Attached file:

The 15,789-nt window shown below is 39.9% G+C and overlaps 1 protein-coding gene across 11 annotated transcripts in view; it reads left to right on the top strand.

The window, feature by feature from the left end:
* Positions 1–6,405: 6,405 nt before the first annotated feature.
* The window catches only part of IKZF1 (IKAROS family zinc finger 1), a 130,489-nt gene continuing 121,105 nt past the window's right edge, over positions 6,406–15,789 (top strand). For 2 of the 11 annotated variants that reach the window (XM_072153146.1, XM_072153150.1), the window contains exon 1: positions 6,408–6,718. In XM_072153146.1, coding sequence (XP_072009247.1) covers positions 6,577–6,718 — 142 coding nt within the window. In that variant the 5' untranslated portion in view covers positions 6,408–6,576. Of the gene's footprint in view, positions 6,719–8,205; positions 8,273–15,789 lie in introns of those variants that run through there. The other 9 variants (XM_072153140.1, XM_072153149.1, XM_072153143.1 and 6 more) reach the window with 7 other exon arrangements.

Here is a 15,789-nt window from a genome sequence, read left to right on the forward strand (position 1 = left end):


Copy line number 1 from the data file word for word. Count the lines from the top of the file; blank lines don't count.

The 15,789-nt window shown below is 39.9% G+C and overlaps 1 protein-coding gene across 11 annotated transcripts in view; it reads left to right on the top strand.